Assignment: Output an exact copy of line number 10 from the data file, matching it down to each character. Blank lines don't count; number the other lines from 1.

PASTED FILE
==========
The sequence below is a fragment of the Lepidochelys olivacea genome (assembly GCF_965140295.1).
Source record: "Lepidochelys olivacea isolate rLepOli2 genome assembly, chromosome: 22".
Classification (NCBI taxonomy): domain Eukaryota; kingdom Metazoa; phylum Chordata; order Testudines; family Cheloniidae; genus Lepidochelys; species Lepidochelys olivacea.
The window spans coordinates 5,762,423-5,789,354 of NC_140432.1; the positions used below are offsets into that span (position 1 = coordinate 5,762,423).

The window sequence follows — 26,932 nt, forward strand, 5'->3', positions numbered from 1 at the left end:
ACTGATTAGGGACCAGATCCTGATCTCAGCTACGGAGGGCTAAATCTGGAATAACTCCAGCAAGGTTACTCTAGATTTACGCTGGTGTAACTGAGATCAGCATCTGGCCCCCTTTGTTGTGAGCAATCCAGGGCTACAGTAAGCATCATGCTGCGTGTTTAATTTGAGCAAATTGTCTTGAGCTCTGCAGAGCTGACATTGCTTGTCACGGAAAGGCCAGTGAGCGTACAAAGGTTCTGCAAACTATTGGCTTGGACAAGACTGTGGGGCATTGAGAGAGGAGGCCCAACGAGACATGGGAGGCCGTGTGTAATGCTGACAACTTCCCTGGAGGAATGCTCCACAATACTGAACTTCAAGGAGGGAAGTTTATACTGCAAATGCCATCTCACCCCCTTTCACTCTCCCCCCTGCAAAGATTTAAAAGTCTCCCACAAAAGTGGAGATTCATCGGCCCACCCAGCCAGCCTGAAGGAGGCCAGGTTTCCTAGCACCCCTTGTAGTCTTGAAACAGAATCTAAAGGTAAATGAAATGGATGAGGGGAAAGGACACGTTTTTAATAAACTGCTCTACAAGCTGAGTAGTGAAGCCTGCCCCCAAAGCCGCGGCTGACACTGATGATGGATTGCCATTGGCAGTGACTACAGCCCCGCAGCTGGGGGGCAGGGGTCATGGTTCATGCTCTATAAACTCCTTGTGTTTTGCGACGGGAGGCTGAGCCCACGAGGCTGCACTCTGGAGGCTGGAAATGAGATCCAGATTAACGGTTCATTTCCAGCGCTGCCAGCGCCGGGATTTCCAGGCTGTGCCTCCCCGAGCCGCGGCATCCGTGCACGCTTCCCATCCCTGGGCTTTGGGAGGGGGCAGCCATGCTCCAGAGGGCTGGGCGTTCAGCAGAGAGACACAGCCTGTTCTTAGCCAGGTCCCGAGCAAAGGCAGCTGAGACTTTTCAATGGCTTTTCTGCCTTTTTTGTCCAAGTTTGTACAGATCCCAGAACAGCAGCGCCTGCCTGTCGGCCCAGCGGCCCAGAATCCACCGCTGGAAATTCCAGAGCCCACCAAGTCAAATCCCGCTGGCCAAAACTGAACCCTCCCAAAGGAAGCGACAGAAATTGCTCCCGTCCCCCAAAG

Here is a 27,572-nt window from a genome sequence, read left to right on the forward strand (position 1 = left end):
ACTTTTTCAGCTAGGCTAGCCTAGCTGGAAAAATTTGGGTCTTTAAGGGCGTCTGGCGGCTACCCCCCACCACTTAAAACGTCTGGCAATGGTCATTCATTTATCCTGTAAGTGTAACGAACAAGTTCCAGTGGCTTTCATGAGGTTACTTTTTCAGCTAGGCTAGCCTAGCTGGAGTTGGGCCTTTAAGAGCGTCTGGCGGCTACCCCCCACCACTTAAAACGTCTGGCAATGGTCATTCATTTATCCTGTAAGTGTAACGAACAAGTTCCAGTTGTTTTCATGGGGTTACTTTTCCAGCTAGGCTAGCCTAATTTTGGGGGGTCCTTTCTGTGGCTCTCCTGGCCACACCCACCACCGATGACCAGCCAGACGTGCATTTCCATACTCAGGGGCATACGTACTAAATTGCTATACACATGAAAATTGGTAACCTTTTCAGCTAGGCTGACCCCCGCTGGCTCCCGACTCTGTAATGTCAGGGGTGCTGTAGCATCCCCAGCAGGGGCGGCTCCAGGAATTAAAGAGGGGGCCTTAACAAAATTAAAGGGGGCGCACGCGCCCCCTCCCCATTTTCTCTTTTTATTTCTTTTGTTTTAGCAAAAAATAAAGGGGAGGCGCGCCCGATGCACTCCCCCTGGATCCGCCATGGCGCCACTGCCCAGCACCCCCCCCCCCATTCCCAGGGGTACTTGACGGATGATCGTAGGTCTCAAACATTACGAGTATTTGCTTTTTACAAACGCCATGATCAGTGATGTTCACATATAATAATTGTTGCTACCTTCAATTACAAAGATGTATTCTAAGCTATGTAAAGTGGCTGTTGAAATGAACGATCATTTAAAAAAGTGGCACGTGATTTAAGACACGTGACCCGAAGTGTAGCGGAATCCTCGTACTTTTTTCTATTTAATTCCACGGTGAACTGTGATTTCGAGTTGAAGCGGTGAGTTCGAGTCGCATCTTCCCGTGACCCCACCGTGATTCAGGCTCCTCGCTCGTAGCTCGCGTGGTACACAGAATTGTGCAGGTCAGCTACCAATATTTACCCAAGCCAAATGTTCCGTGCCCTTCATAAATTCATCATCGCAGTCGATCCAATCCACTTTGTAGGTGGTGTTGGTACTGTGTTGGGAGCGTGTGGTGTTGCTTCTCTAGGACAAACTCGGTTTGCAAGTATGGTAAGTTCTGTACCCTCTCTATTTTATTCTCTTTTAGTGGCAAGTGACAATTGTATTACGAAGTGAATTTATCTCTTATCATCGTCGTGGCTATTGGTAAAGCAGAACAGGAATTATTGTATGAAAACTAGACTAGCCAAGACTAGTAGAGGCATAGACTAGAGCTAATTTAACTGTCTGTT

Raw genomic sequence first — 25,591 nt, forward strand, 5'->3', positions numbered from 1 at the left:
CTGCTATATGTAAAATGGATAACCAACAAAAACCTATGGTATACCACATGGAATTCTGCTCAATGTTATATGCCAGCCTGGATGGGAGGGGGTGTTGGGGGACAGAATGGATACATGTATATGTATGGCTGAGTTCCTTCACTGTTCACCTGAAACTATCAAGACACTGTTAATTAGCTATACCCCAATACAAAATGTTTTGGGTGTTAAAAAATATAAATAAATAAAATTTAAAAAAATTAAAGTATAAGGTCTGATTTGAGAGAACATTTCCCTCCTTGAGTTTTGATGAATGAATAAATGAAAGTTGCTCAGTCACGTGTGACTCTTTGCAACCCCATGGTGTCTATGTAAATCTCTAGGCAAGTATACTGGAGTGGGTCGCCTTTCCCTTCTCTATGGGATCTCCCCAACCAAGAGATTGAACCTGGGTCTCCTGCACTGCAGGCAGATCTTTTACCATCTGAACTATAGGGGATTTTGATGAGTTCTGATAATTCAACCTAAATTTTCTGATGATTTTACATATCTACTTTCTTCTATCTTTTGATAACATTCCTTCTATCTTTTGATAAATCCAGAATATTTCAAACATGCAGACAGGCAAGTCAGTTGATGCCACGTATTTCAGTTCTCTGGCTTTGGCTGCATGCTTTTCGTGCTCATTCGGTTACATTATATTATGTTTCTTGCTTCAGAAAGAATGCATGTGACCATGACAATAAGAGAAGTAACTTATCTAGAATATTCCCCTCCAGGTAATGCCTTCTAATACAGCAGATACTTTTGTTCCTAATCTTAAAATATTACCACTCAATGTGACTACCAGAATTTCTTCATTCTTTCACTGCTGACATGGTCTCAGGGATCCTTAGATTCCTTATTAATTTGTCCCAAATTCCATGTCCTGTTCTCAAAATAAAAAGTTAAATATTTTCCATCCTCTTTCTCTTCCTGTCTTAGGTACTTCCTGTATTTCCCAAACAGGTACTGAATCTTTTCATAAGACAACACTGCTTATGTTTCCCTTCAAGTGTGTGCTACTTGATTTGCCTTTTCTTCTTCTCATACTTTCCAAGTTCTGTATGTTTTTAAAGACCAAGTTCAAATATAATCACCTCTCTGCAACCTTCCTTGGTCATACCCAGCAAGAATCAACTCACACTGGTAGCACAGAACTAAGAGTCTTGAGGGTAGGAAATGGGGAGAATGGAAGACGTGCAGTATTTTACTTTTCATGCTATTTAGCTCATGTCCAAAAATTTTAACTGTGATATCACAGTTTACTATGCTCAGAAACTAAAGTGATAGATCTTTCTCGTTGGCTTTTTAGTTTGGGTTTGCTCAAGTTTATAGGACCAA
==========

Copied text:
CTGCTATATGTAAAATGGATAACCAACAAAAACCTATGGTATACCACATGGAATTCTGCTCAATGTTATATGCCAGCCTGGATGGGAGGGGGTGTTGGGGGACAGAATGGATACATGTATATGTATGGCTGAGTTCCTTCACTGTTCACCTGAAACTATCAAGACACTGTTAATTAGCTATACCCCAATACAAAATGTTTTGGGTGTTAAAAAATATAAATAAATAAAATTTAAAAAAATTAAAGTATAAGGTCTGATTTGAGAGAACATTTCCCTCCTTGAGTTTTGATGAATGAATAAATGAAAGTTGCTCAGTCACGTGTGACTCTTTGCAACCCCATGGTGTCTATGTAAATCTCTAGGCAAGTATACTGGAGTGGGTCGCCTTTCCCTTCTCTATGGGATCTCCCCAACCAAGAGATTGAACCTGGGTCTCCTGCACTGCAGGCAGATCTTTTACCATCTGAACTATAGGGGATTTTGATGAGTTCTGATAATTCAACCTAAATTTTCTGATGATTTTACATATCTACTTTCTTCTATCTTTTGATAACATTCCTTCTATCTTTTGATAAATCCAGAATATTTCAAACATGCAGACAGGCAAGTCAGTTGATGCCACGTATTTCAGTTCTCTGGCTTTGGCTGCATGCTTTTCGTGCTCATTCGGTTACATTATATTATGTTTCTTGCTTCAGAAAGAATGCATGTGACCATGACAATAAGAGAAGTAACTTATCTAGAATATTCCCCTCCAGGTAATGCCTTCTAATACAGCAGATACTTTTGTTCCTAATCTTAAAATATTACCACTCAATGTGACTACCAGAATTTCTTCATTCTTTCACTGCTGACATGGTCTCAGGGATCCTTAGATTCCTTATTAATTTGTCCCAAATTCCATGTCCTGTTCTCAAAATAAAAAGTTAAATATTTTCCATCCTCTTTCTCTTCCTGTCTTAGGTACTTCCTGTATTTCCCAAACAGGTACTGAATCTTTTCATAAGACAACACTGCTTATGTTTCCCTTCAAGTGTGTGCTACTTGATTTGCCTTTTCTTCTTCTCATACTTTCCAAGTTCTGTATGTTTTTAAAGACCAAGTTCAAATATAATCACCTCTCTGCAACCTTCCTTGGTCATACCCAGCAAGAATCAACTCACACTGGTAGCACAGAACTAAGAGTCTTGAGGGTAGGAAATGGGGAGAATGGAAGACGTGCAGTATTTTACTTTTCATGCTATTTAGCTCATGTCCAAAAATTTTAACTGTGATATCACAGTTTACTATGCTCAGAAACTAAAGTGATAGATCTTTCTCGTTGGCTTTTTAGTTTGGGTTTGCTCAAGTTTATAGGACCAA